Staunton, December 24 – The Media Guard organization, which has been organized by United Russia’s Young Guard group, says that residents in the two capitals are far more likely to visit sites containing information the authorities have banned as extremist than are Russians in other regions of the country.
Anna Rogacheva, the head of Media Guard, says that her group has identified 786 sites carrying banned stories about drugs, suicides and extremism and sent its findings to the Russian government authorities so that they can take action to block these sites (ng.ru/politics/2017-12-18/3_7139_internet.html).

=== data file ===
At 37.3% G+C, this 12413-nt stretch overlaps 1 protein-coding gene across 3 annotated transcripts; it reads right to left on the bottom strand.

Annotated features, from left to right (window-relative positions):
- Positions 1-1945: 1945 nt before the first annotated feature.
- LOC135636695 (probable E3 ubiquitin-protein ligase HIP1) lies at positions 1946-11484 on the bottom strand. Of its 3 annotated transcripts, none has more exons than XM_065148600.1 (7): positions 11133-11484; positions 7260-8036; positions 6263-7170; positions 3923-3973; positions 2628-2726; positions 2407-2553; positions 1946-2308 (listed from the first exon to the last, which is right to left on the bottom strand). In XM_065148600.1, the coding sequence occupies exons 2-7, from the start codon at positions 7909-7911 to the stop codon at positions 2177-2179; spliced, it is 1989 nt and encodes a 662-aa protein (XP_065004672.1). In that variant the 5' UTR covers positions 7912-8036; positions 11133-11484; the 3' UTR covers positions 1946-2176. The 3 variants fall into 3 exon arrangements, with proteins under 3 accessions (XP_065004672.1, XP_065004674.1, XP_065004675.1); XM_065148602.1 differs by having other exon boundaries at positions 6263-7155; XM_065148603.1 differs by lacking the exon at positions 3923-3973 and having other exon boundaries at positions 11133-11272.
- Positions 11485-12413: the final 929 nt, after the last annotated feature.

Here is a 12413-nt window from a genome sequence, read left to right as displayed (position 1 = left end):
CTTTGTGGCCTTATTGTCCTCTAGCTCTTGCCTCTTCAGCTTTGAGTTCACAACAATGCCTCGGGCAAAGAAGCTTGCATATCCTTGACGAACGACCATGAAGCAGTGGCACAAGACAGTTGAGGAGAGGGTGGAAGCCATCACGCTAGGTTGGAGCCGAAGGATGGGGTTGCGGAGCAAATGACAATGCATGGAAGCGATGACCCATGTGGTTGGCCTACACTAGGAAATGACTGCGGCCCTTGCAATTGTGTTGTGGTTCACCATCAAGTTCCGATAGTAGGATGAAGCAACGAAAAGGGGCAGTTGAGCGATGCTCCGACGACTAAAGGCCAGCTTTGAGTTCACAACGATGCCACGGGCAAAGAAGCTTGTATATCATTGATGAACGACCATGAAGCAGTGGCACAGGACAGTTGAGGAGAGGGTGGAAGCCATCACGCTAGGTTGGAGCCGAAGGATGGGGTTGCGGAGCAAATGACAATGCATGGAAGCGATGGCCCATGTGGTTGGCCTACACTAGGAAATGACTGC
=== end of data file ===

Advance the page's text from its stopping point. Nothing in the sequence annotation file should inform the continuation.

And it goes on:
According to her, 185 of these sites contained “propaganda of extremism and terrorism.” But what is especially concerning, Rogacheva continued, is that these sites are directed at and reaching far larger audiences in Moscow and St. Petersburg than they are in Russian cities elsewhere in the country.
Muscovites constitute “almost 38 percent” of the visitors to these sites, she reports; Petersburgers, 20.1 percent, Samara residents 2.64 percent, Yekaterinburgers 2.32 percent, Vladivostok residents, 2.02 percent, Yaroslavl residents 1.94 percent; and Krasnodar residents 1.69 percent.
Rogacheva said that in the view of her group, the authorities should focus on this pattern and take action, although she quickly added that in her view, the powers that be have done a good job in reducing the number of such sites and the visitors to them over the last year. But since 70 million Russians now go online each day, the battle must be stepped up.
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